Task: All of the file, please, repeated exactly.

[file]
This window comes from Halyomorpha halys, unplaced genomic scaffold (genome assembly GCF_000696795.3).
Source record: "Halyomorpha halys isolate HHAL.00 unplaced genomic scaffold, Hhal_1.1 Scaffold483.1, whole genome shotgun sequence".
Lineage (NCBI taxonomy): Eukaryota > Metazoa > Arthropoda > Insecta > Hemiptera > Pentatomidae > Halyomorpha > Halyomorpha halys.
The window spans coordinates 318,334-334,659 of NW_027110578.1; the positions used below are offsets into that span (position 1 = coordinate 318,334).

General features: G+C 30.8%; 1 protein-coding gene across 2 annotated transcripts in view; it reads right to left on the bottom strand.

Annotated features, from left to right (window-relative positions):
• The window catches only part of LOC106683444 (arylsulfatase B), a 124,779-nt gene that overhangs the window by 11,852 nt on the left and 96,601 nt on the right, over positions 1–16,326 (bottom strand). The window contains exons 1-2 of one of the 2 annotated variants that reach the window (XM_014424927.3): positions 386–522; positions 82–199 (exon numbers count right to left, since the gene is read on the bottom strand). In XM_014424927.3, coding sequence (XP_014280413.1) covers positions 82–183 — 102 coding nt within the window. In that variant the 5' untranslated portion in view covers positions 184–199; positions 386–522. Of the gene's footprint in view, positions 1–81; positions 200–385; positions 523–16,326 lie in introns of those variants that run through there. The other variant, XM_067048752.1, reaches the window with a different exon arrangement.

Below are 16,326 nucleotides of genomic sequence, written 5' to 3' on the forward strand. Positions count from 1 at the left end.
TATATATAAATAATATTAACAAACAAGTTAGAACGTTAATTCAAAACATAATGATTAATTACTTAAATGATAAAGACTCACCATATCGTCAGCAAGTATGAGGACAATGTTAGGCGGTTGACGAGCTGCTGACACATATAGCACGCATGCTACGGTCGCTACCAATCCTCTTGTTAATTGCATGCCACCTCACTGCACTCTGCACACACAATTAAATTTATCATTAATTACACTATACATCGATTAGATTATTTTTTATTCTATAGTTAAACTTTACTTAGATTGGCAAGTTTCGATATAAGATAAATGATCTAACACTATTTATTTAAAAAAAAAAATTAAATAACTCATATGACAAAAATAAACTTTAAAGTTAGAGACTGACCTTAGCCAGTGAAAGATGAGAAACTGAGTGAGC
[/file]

This window comes from Halyomorpha halys, unplaced genomic scaffold (genome assembly GCF_000696795.3).
Source record: "Halyomorpha halys isolate HHAL.00 unplaced genomic scaffold, Hhal_1.1 Scaffold483.1, whole genome shotgun sequence".
Lineage (NCBI taxonomy): Eukaryota > Metazoa > Arthropoda > Insecta > Hemiptera > Pentatomidae > Halyomorpha > Halyomorpha halys.
The window spans coordinates 318,334-334,659 of NW_027110578.1; the positions used below are offsets into that span (position 1 = coordinate 318,334).

General features: G+C 30.8%; 1 protein-coding gene across 2 annotated transcripts in view; it reads right to left on the bottom strand.

Annotated features, from left to right (window-relative positions):
• The window catches only part of LOC106683444 (arylsulfatase B), a 124,779-nt gene that overhangs the window by 11,852 nt on the left and 96,601 nt on the right, over positions 1–16,326 (bottom strand). The window contains exons 1-2 of one of the 2 annotated variants that reach the window (XM_014424927.3): positions 386–522; positions 82–199 (exon numbers count right to left, since the gene is read on the bottom strand). In XM_014424927.3, coding sequence (XP_014280413.1) covers positions 82–183 — 102 coding nt within the window. In that variant the 5' untranslated portion in view covers positions 184–199; positions 386–522. Of the gene's footprint in view, positions 1–81; positions 200–385; positions 523–16,326 lie in introns of those variants that run through there. The other variant, XM_067048752.1, reaches the window with a different exon arrangement.

Below are 16,326 nucleotides of genomic sequence, written 5' to 3' on the forward strand. Positions count from 1 at the left end.
TATATATAAATAATATTAACAAACAAGTTAGAACGTTAATTCAAAACATAATGATTAATTACTTAAATGATAAAGACTCACCATATCGTCAGCAAGTATGAGGACAATGTTAGGCGGTTGACGAGCTGCTGACACATATAGCACGCATGCTACGGTCGCTACCAATCCTCTTGTTAATTGCATGCCACCTCACTGCACTCTGCACACACAATTAAATTTATCATTAATTACACTATACATCGATTAGATTATTTTTTATTCTATAGTTAAACTTTACTTAGATTGGCAAGTTTCGATATAAGATAAATGATCTAACACTATTTATTTAAAAAAAAAAATTAAATAACTCATATGACAAAAATAAACTTTAAAGTTAGAGACTGACCTTAGCCAGTGAAAGATGAGAAACTGAGTGAGC